Jon Terry, PwC’s UK diversity and inclusion (D&I) consulting leader questioned delegates at the first TTG Diversity & Inclusion in Travel conference. Good point.
His comment came after a first-of-its-kind survey by PwC and TTG Media into D&I in travel found 80% of travel bosses surveyed said they “don’t believe D&I is a barrier to progression in their organisation”, yet only 20% admitted to actually analysing this.
And keynote speaker Melanie Eusebe, chair of the Black British Business Awards, insisted: “What gets measured, gets done.” Put bluntly, if you’re not measuring your progress on D&I, then you have absolutely zero idea if you’re achieving anything.
Such conclusions will likely come as a surprise to the travel firms claiming to take D&I seriously, or to those (and there are many) who insist the UK travel industry is a diverse and inclusive sector.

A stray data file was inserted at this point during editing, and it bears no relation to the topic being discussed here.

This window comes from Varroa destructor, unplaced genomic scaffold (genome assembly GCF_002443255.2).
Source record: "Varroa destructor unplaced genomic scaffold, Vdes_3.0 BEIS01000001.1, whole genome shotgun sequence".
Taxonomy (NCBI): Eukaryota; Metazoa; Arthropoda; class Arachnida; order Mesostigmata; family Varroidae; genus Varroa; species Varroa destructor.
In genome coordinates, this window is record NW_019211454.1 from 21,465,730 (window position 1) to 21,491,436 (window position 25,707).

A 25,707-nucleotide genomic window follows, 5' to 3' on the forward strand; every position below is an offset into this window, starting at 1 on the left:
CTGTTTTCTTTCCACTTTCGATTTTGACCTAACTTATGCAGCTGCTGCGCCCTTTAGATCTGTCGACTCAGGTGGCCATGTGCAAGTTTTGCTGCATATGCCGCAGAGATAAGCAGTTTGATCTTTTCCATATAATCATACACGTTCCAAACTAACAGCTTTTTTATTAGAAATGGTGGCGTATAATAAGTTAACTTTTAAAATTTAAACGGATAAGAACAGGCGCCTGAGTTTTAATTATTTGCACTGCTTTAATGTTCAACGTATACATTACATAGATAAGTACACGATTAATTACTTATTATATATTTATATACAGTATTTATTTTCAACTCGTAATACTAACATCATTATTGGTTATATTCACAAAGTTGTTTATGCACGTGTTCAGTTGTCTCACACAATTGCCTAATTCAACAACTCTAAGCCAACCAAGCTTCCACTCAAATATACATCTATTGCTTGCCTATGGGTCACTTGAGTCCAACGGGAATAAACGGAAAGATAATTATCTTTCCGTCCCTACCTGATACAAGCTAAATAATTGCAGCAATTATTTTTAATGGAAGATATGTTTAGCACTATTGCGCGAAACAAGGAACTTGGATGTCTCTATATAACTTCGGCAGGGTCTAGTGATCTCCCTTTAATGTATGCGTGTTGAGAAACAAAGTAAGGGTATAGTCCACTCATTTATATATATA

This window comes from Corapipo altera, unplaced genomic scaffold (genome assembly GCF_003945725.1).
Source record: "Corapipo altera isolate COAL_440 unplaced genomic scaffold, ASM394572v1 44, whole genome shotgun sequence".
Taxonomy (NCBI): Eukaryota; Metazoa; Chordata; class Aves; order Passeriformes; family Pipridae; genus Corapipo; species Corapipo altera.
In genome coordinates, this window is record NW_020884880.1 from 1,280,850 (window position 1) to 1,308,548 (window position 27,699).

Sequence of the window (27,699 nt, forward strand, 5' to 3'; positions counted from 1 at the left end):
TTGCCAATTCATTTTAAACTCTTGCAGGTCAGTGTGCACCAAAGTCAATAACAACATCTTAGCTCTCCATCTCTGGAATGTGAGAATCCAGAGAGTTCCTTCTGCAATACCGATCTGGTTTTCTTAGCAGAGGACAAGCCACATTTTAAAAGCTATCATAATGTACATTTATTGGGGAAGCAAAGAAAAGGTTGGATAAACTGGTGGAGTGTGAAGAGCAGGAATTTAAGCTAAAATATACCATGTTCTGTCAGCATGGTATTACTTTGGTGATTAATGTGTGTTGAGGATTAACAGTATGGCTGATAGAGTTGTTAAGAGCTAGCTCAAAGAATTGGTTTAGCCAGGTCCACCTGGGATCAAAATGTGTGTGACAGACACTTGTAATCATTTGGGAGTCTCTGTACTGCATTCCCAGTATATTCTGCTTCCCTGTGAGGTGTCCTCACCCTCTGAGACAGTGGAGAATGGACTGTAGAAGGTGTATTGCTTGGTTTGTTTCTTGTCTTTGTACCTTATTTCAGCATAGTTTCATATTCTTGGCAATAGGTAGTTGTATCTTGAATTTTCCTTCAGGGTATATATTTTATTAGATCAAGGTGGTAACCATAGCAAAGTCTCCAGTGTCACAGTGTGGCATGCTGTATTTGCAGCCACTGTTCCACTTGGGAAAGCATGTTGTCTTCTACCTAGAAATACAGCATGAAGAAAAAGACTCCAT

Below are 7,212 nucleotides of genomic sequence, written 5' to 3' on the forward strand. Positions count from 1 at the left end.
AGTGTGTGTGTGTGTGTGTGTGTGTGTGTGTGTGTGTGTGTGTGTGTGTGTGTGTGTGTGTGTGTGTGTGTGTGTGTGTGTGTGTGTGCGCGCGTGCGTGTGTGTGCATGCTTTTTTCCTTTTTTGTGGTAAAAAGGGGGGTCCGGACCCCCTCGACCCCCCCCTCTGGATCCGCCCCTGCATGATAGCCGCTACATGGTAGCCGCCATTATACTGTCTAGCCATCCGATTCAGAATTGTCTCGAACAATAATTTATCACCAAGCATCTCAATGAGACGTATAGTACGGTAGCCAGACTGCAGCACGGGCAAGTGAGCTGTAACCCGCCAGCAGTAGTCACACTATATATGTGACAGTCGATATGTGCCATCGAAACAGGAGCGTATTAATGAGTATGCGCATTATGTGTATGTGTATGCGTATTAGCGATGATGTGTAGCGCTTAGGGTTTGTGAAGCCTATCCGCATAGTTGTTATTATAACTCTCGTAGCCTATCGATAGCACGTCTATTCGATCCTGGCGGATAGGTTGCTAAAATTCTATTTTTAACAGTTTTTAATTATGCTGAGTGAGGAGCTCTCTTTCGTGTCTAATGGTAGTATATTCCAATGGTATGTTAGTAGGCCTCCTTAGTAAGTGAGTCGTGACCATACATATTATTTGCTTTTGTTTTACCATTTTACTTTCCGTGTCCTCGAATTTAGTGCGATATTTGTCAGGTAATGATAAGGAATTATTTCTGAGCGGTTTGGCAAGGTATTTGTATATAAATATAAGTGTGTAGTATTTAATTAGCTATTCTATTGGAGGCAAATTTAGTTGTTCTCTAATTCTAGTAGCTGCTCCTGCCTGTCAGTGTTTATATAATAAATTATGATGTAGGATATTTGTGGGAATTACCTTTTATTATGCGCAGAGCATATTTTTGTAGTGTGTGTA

Yes, travel is a predominantly female industry. But why then are fewer than 25% of board members across the sector female? And if travel is so diverse, why do non-white attendees at most industry conferences typically number fewer than 5%?
Interestingly, this was not the case at the TTG Diversity & Inclusion in Travel conference, which we proudly believe had the most diverse speaker line-up and audience of any travel conference.
Yet this, as Terry pointed out, is part of the problem. “We need more… white middle-aged straight males at conferences on this topic. [They] need to be agents of change… or nothing will change.”
Whatever you believed previously, data shows the travel industry does have a problem with D&I. There are ways to change this (download the full report at ttgmedia.com), but everybody needs to be onboard if we are to make a difference.